Boston J. Nat. Hist. 5: 243. 1845.
Shrubs, suckering, 3–15 dm, not thorny. Twigs with axillary end buds, densely hairy. Leaves deciduous; petiole 3–8 mm, densely hairy, usually eglandular, sometimes glandular distally, glands 1–3, discoid; blade usually ovate or elliptic, rarely obovate, 2–5(–7) × 1–2.5(–3.6) cm, base obtuse to cuneate, margins finely, singly or doubly serrulate, teeth sharp, usually eglandular, sometimes glandular, glands blackish, spheric, apex acute to obtuse, abaxial surface densely hairy, adaxial sparsely hairy. Inflorescences 2–4(–6)-flowered, umbellate fascicles. Pedicels 4–15 mm, hairy. Flowers blooming before or at leaf emergence; hypanthium campanulate, 2–3 mm, hairy externally; sepals erect to spreading, ovate-oblong, 1.5–2.5 mm, margins usually entire, sometimes glandular-toothed or eglandular, sometimes ciliate, surfaces hairy; petals white, oblong to obovate, 4–7 mm; ovaries glabrous. Drupes yellow, orange, or red, slightly glaucous, globose to ellipsoid, 9–18 mm, glabrous; mesocarps fleshy; stones subglobose to ellipsoid, ± flattened.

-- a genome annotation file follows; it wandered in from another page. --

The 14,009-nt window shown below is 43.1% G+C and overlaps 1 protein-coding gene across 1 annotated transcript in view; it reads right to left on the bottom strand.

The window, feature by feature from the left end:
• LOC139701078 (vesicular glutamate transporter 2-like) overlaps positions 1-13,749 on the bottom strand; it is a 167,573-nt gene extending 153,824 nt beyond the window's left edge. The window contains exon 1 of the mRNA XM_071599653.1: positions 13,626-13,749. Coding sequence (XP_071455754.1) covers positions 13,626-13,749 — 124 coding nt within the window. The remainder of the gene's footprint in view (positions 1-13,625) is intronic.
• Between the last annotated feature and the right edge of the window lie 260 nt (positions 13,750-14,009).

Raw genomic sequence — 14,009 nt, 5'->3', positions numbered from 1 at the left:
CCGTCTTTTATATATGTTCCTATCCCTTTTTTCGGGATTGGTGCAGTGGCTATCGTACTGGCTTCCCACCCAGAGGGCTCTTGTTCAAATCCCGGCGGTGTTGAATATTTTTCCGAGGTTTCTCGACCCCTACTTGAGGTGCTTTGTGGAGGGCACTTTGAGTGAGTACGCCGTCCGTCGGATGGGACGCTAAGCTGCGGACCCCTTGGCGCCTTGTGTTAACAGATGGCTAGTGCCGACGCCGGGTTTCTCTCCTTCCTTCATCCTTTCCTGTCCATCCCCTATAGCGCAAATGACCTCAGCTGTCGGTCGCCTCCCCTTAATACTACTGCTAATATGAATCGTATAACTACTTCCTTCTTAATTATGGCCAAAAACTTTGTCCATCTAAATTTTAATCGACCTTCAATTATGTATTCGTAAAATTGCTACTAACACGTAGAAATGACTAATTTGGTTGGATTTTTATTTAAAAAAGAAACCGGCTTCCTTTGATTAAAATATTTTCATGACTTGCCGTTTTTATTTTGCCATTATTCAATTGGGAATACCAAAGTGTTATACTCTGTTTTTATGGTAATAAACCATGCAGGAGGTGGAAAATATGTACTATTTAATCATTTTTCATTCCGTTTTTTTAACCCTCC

Phenology: Flowering Mar–Apr; fruiting Jun–Aug.
Habitat: Sandy roadsides, upland thickets, open woods, waste places
Elevation: 100–1300 m
Ark., Colo., Kans., La., N.Mex., Okla., Tex.
Typically, sepals of Prunus gracilis are eglandular; in some specimens, glands occur along the margins. Similar glands are sometimes found on the tips of teeth along the leaf margins. The teeth are always sharp-pointed rather than blunt or rounded as they are in those plums whose leaves consistently have glandular teeth. Presence of glands on the sepals is not correlated with glands on leaf marginal teeth. Prunus gracilis, native to the southern Great Plains, is very similar to P. maritima, a plum of the eastern seaboard over 1600 km away.